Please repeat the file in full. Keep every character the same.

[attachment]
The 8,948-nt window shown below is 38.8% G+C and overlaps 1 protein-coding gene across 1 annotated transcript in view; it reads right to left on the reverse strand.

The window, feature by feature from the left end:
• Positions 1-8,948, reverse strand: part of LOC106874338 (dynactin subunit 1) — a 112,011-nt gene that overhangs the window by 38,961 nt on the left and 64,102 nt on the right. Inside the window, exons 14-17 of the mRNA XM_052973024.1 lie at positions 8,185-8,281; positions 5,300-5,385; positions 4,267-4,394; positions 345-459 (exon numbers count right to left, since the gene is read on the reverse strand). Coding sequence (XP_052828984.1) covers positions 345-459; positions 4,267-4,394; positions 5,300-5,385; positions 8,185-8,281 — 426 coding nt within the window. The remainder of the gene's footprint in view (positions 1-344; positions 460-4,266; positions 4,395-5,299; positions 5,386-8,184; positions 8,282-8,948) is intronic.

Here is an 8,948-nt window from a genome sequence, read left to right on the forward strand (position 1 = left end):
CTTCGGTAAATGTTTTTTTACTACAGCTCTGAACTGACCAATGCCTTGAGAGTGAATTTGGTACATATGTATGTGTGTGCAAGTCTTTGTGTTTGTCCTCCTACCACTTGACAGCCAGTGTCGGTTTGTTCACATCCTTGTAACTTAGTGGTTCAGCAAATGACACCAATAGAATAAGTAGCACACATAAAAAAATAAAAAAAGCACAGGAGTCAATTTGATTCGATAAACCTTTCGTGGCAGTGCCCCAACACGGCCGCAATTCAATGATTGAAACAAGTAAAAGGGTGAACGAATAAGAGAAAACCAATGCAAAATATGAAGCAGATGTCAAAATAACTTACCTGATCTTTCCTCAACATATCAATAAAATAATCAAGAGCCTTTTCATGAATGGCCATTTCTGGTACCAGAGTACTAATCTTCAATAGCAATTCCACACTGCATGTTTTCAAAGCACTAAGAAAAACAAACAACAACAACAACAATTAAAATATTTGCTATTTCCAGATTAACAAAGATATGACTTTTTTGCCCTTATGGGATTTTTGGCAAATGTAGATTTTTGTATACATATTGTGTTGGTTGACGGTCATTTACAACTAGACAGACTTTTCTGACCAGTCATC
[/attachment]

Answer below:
The 8,948-nt window shown below is 38.8% G+C and overlaps 1 protein-coding gene across 1 annotated transcript in view; it reads right to left on the reverse strand.

The window, feature by feature from the left end:
• Positions 1-8,948, reverse strand: part of LOC106874338 (dynactin subunit 1) — a 112,011-nt gene that overhangs the window by 38,961 nt on the left and 64,102 nt on the right. Inside the window, exons 14-17 of the mRNA XM_052973024.1 lie at positions 8,185-8,281; positions 5,300-5,385; positions 4,267-4,394; positions 345-459 (exon numbers count right to left, since the gene is read on the reverse strand). Coding sequence (XP_052828984.1) covers positions 345-459; positions 4,267-4,394; positions 5,300-5,385; positions 8,185-8,281 — 426 coding nt within the window. The remainder of the gene's footprint in view (positions 1-344; positions 460-4,266; positions 4,395-5,299; positions 5,386-8,184; positions 8,282-8,948) is intronic.

Here is an 8,948-nt window from a genome sequence, read left to right on the forward strand (position 1 = left end):
CTTCGGTAAATGTTTTTTTACTACAGCTCTGAACTGACCAATGCCTTGAGAGTGAATTTGGTACATATGTATGTGTGTGCAAGTCTTTGTGTTTGTCCTCCTACCACTTGACAGCCAGTGTCGGTTTGTTCACATCCTTGTAACTTAGTGGTTCAGCAAATGACACCAATAGAATAAGTAGCACACATAAAAAAATAAAAAAAGCACAGGAGTCAATTTGATTCGATAAACCTTTCGTGGCAGTGCCCCAACACGGCCGCAATTCAATGATTGAAACAAGTAAAAGGGTGAACGAATAAGAGAAAACCAATGCAAAATATGAAGCAGATGTCAAAATAACTTACCTGATCTTTCCTCAACATATCAATAAAATAATCAAGAGCCTTTTCATGAATGGCCATTTCTGGTACCAGAGTACTAATCTTCAATAGCAATTCCACACTGCATGTTTTCAAAGCACTAAGAAAAACAAACAACAACAACAACAATTAAAATATTTGCTATTTCCAGATTAACAAAGATATGACTTTTTTGCCCTTATGGGATTTTTGGCAAATGTAGATTTTTGTATACATATTGTGTTGGTTGACGGTCATTTACAACTAGACAGACTTTTCTGACCAGTCATC